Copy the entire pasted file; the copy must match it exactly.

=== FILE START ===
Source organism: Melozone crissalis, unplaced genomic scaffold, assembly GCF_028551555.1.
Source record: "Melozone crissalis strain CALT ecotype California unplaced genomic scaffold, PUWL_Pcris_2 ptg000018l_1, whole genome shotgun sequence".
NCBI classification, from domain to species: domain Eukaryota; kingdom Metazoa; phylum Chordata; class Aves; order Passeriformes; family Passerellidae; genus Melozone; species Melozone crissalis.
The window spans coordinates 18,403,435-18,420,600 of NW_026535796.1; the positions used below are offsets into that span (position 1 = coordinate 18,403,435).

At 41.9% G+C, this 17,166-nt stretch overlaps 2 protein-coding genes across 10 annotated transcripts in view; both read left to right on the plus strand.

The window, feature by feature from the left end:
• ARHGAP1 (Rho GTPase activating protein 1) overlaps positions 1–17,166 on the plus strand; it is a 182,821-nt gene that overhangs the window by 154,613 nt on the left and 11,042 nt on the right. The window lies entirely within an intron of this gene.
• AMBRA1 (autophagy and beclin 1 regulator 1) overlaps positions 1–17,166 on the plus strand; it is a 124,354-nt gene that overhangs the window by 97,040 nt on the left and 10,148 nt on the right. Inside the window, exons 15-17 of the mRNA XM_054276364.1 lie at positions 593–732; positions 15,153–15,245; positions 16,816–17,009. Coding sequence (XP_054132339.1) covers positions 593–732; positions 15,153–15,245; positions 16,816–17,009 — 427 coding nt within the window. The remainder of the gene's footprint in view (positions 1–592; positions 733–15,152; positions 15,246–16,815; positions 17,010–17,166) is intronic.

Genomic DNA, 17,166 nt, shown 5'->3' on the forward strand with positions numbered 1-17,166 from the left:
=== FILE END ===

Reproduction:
Source organism: Melozone crissalis, unplaced genomic scaffold, assembly GCF_028551555.1.
Source record: "Melozone crissalis strain CALT ecotype California unplaced genomic scaffold, PUWL_Pcris_2 ptg000018l_1, whole genome shotgun sequence".
NCBI classification, from domain to species: domain Eukaryota; kingdom Metazoa; phylum Chordata; class Aves; order Passeriformes; family Passerellidae; genus Melozone; species Melozone crissalis.
The window spans coordinates 18,403,435-18,420,600 of NW_026535796.1; the positions used below are offsets into that span (position 1 = coordinate 18,403,435).

At 41.9% G+C, this 17,166-nt stretch overlaps 2 protein-coding genes across 10 annotated transcripts in view; both read left to right on the plus strand.

The window, feature by feature from the left end:
• ARHGAP1 (Rho GTPase activating protein 1) overlaps positions 1–17,166 on the plus strand; it is a 182,821-nt gene that overhangs the window by 154,613 nt on the left and 11,042 nt on the right. The window lies entirely within an intron of this gene.
• AMBRA1 (autophagy and beclin 1 regulator 1) overlaps positions 1–17,166 on the plus strand; it is a 124,354-nt gene that overhangs the window by 97,040 nt on the left and 10,148 nt on the right. Inside the window, exons 15-17 of the mRNA XM_054276364.1 lie at positions 593–732; positions 15,153–15,245; positions 16,816–17,009. Coding sequence (XP_054132339.1) covers positions 593–732; positions 15,153–15,245; positions 16,816–17,009 — 427 coding nt within the window. The remainder of the gene's footprint in view (positions 1–592; positions 733–15,152; positions 15,246–16,815; positions 17,010–17,166) is intronic.

Genomic DNA, 17,166 nt, shown 5'->3' on the forward strand with positions numbered 1-17,166 from the left: